Using his satellite phone, with SID scrambling the signal, he had contacted HQ directly after their arrival, averting Alec and Colonel Lake that they had reached the farm and would be making off for the meshing hub the next day. S.H.A.D.O.’s own weather forecast confirmed what Eric had told them, triggering some mirth in Alec. Straker heard the ‘I told you so’ without it having to be said.
Outside he saw that the weather had taken a turn to the better. The evening sun broke through the cloud cover, transforming the Icelandic tundra into a place of magical beauty. The farm provided a magnificent view of the slowly rising fjord with the mountains and ranges at the back, a composition in pale blues, rose and delicate greens touched with gold where the rays of sunshine met with the ground. Foster at his side took a deep, contented breath and gave him a happy smile. Straker could not help answering in kind.
The sounds from the stable area were as old as the hills: the bright tone of iron being forged in double-strokes, the neighing of horses, the hard fall of hooves galloping across grass, the calming chants of the horsemen, the hiss of hot iron in cold water. He felt transported backwards in time, his usually effortless grip on reality slipping in an unexpected manner.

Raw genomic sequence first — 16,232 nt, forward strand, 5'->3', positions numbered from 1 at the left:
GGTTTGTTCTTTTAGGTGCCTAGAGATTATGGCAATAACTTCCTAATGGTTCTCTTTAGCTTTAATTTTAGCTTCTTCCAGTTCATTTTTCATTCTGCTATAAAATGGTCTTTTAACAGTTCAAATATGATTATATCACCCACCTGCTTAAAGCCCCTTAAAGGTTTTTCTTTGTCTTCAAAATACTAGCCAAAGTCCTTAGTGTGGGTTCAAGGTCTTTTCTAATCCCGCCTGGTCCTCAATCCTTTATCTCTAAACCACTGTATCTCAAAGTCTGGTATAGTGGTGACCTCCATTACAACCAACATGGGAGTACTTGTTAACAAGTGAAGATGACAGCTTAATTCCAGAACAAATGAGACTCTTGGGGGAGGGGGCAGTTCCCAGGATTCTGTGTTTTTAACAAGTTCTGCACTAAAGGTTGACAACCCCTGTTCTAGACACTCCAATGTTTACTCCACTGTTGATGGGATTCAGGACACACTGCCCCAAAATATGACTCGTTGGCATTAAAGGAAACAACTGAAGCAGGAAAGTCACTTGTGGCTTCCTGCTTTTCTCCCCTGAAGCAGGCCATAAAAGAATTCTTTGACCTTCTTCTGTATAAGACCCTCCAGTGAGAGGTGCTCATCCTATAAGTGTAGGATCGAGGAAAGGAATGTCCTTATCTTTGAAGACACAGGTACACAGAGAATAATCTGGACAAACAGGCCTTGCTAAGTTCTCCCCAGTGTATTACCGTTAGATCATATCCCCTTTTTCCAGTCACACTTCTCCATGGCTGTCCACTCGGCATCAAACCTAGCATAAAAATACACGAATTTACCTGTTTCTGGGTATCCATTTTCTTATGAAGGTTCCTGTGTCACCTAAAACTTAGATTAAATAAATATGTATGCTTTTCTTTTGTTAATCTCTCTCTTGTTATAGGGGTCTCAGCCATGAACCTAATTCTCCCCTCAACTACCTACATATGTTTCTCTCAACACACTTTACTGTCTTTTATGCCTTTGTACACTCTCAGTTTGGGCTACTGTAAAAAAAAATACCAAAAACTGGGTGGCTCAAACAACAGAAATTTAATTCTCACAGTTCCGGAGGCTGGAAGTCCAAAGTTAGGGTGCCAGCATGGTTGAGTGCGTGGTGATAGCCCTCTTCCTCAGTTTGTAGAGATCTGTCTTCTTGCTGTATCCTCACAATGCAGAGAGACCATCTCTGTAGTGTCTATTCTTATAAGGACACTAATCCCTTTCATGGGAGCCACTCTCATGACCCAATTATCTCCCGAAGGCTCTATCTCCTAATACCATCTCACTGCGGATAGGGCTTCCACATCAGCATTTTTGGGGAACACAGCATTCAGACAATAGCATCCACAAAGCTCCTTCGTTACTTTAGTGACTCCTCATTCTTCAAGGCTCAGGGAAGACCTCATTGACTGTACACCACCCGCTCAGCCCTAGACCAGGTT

Just as unexpected as his first glimpse of the Icelandic horses that he had taken from the window of the guesthouse. Now, slowly walking towards the milling herd in the paddock, he regarded them at leisure. These horses were smaller than those he had seen at Redcliff’s place. He gave them 13 hands, maybe 14, but not more than that. Yet what they lacked in height, they made up in attitude and speed. He shuddered unvoluntarily as he watched them race the length of the enclosure, heads thrown high, luxuriously full and long manes flying, kicking their heels and bucking freely.